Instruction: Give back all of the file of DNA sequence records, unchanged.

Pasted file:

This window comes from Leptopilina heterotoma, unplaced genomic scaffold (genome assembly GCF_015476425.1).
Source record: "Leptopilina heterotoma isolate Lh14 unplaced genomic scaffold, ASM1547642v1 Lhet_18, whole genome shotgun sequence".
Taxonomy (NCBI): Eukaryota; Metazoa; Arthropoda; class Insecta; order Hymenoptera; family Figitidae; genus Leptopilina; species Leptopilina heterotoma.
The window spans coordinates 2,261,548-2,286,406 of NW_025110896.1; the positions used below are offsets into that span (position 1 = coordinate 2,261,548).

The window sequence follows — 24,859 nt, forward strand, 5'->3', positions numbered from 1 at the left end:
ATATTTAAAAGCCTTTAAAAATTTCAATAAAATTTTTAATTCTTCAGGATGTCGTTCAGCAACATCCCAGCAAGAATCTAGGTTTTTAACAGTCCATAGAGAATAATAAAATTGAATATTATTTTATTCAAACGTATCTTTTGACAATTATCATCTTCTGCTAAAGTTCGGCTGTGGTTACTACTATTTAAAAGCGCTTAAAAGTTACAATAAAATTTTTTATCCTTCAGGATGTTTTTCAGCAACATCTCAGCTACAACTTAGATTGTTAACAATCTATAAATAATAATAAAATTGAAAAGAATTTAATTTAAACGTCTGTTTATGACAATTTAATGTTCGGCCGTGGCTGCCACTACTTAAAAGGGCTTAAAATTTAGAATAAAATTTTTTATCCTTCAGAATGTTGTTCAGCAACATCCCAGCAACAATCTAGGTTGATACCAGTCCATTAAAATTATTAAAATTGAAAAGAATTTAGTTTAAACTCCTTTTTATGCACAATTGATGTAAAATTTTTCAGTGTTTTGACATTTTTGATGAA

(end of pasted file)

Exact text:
This window comes from Leptopilina heterotoma, unplaced genomic scaffold (genome assembly GCF_015476425.1).
Source record: "Leptopilina heterotoma isolate Lh14 unplaced genomic scaffold, ASM1547642v1 Lhet_18, whole genome shotgun sequence".
Taxonomy (NCBI): Eukaryota; Metazoa; Arthropoda; class Insecta; order Hymenoptera; family Figitidae; genus Leptopilina; species Leptopilina heterotoma.
The window spans coordinates 2,261,548-2,286,406 of NW_025110896.1; the positions used below are offsets into that span (position 1 = coordinate 2,261,548).

The window sequence follows — 24,859 nt, forward strand, 5'->3', positions numbered from 1 at the left end:
ATATTTAAAAGCCTTTAAAAATTTCAATAAAATTTTTAATTCTTCAGGATGTCGTTCAGCAACATCCCAGCAAGAATCTAGGTTTTTAACAGTCCATAGAGAATAATAAAATTGAATATTATTTTATTCAAACGTATCTTTTGACAATTATCATCTTCTGCTAAAGTTCGGCTGTGGTTACTACTATTTAAAAGCGCTTAAAAGTTACAATAAAATTTTTTATCCTTCAGGATGTTTTTCAGCAACATCTCAGCTACAACTTAGATTGTTAACAATCTATAAATAATAATAAAATTGAAAAGAATTTAATTTAAACGTCTGTTTATGACAATTTAATGTTCGGCCGTGGCTGCCACTACTTAAAAGGGCTTAAAATTTAGAATAAAATTTTTTATCCTTCAGAATGTTGTTCAGCAACATCCCAGCAACAATCTAGGTTGATACCAGTCCATTAAAATTATTAAAATTGAAAAGAATTTAGTTTAAACTCCTTTTTATGCACAATTGATGTAAAATTTTTCAGTGTTTTGACATTTTTGATGAA